Google+ Cinema Viewfinder: Movie Review: Drive (2011)

Friday, September 16, 2011

Movie Review: Drive (2011)

by Tony Dayoub

Awright, what movie did everyone else see? Because the overhyped Drive is a shallow film as hollow as its cardboard characters. Yes, I said "characters," with an "s." Not simply content to make his nameless lead character — the Driver (Ryan Gosling), we'll call him (as the press materials do) — a cipher, director Nicolas Winding Refn (Bronson) populates his film with empty, soulless vessels doubling for actual people. There's the nice-girl-who-got-involved-with-the-wrong-guy, the older-version-of-our-lead-who-sports-a-symbolically-loaded-disability, the down-on-his-luck-ex-con-who-wants-to-get-out-after-one-last-job, etc. (If I'm not careful, this whole review may degenerate into a series of etceteras.) In this world, style overrides substance, surface trumps depth, and personalities are so thin that the existence of the story's players seems to cease whenever they disappear offscreen.

During the day, Gosling's unnamed protagonist earns his pay in Hollywood, as The Stunt Man behind the wheel in all those car chases one sees at the movies. At night, he drives the getaway car for small-scale heists set up by his mentor, Shannon (Bryan Cranston), a mechanic and once a stunt driver himself who had his pelvis broken by Nino (Ron Perlman) and Bernie Rose (Albert Brooks), partners behind many of L.A.'s underworld dealings. The Driver thinks he's safe from getting his hands dirty by adhering to his own set of rules: never wait for any of his partners-in-crime for more than 5 minutes, don't carry a gun, and don't work with the same clients twice. Things get complicated when the Driver meets Irene, a mom raising her son alone while waiting for her hubby Standard (Oscar Isaac) to get out of prison. An early release for Standard — who owes some protection money to some guys back in the joint — forces the Driver to work for this common Thief in order to protect the ex-convict and his family. Soon the Driver's working with femme fatale Blanche (Christina Hendricks) just to stay alive as the inevitable Murphy's Law of Crime sets in, "Everything that can go wrong, will go wrong."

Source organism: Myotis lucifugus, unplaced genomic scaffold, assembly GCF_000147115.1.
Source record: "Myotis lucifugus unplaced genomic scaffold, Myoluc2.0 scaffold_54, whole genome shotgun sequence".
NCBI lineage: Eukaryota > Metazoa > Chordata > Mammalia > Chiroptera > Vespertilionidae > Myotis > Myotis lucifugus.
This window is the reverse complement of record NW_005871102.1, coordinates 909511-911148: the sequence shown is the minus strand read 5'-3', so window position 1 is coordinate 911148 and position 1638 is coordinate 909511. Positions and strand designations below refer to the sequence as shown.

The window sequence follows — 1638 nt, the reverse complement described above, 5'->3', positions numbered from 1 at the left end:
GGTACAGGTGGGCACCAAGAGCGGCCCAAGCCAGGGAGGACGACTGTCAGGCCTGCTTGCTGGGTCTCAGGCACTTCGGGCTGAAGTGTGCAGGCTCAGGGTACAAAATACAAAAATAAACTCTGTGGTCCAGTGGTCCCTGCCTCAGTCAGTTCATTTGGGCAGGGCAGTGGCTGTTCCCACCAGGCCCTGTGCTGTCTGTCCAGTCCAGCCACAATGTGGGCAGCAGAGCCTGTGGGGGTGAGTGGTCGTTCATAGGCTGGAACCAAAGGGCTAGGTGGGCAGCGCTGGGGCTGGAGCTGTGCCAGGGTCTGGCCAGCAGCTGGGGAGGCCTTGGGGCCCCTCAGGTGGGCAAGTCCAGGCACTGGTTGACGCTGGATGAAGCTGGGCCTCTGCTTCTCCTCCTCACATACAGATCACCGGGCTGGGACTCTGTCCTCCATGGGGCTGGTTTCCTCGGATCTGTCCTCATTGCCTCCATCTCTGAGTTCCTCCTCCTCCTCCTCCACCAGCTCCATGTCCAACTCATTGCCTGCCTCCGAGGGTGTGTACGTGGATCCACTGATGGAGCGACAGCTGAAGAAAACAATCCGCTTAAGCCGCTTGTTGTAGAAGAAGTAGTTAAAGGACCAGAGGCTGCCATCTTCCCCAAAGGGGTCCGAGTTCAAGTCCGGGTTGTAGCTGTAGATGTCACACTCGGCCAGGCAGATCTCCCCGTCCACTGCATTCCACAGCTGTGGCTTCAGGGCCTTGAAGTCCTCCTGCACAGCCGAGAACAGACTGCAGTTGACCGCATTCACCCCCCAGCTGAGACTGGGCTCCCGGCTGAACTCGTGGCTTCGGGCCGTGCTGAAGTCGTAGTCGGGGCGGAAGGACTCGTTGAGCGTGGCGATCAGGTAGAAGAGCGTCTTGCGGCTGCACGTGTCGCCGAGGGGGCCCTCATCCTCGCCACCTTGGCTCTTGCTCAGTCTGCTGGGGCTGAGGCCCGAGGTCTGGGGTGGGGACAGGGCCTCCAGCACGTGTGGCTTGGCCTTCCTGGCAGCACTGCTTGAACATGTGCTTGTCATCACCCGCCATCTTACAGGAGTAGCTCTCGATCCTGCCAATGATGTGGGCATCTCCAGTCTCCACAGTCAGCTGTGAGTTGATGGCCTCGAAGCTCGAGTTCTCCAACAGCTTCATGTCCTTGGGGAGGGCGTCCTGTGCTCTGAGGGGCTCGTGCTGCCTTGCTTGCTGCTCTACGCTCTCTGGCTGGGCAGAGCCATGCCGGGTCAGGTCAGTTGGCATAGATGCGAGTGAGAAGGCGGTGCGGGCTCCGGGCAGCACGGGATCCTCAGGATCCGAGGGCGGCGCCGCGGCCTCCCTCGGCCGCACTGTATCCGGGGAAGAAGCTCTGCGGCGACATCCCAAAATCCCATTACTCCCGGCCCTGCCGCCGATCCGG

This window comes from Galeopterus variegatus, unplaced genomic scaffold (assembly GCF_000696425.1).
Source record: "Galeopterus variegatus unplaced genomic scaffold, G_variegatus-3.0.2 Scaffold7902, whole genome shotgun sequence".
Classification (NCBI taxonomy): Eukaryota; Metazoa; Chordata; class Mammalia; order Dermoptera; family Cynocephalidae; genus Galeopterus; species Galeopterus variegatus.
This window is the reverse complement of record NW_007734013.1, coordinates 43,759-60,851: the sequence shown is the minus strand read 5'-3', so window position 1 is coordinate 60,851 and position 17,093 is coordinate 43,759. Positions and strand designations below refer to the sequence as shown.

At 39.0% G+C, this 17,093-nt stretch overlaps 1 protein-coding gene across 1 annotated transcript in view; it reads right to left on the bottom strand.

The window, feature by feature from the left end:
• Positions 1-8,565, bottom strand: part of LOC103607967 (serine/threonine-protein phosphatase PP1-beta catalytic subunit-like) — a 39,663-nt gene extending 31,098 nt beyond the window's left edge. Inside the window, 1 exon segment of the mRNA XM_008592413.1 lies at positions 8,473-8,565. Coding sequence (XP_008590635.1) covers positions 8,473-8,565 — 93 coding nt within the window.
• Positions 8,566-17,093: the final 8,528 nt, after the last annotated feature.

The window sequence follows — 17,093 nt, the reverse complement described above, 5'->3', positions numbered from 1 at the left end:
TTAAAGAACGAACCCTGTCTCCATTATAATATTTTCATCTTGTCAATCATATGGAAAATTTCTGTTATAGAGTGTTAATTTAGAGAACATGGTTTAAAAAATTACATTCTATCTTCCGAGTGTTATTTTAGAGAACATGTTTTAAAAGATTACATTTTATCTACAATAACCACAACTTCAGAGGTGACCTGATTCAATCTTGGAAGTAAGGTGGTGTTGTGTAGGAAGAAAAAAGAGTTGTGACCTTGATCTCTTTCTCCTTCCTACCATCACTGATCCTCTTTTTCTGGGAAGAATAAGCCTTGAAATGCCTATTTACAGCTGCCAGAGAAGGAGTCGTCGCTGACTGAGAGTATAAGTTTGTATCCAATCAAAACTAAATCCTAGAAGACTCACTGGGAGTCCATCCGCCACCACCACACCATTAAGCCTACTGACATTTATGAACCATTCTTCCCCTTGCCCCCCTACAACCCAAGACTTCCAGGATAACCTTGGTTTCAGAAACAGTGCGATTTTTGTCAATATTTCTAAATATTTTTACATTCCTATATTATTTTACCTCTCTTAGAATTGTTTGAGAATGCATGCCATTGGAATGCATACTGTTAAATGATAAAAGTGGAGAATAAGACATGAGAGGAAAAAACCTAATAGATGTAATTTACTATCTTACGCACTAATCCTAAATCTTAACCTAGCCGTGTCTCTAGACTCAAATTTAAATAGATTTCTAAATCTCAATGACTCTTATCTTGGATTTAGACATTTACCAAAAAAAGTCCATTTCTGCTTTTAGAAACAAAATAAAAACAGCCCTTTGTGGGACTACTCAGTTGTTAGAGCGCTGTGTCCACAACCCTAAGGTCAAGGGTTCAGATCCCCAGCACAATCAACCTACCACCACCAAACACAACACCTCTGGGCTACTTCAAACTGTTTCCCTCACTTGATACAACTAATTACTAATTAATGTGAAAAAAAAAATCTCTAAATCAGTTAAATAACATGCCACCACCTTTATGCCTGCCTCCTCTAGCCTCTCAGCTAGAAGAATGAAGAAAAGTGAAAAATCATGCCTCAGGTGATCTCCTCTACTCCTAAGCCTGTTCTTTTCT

Okay, I get it. Drive is Refn's homage to the nihilistic 1980s action films of Michael Cimino, Brian De Palma, William Friedkin, Walter Hill, and Michael Mann, to name a few. But whoever said art will eat itself only got it half-right. In some cases it regurgitates what it ate to lesser effect. Drive is like a copy of a copy, imitating the work of directors whose own films paid tribute to auteurs that came before them. Take Mann, for instance. His films are just as concerned with process as it is with the protagonist engaged in that process, like the way Frank breaks into a vault in Thief. Refn shows Gosling tooling around with a car's engine without ever focusing on what he is actually doing to it. Similar movies in this vein — those following lone criminal professions dragged down by existential angst — are usually catnip for me. Last year's The American and Steven Soderbergh's The Limey (1999) at least play off of meta-textual associations between their respective titular characters and the actors playing them. But Gosling is way too young to carry any such baggage yet. And unlike the work of Quentin Tarantino who has often been similarly accused of stealing from other films, Refn is too on the nose with his tribute. While Tarantino tends to favor slightly off-center auteurs like Jean-Luc Godard (foreign) or Jack Hill (grindhouse/exploitation), Refn targets well-known mainstream filmmakers. This might fly over the head of some of Drive's younger audience, which I must believe is the only explanation for why so few have called this film out. But I not only saw these movies, I lived through them, and hardly a one would I rather not see than Drive, which only served as a constant reminder for me to go searching for one DVD or another when I got back home from the theater.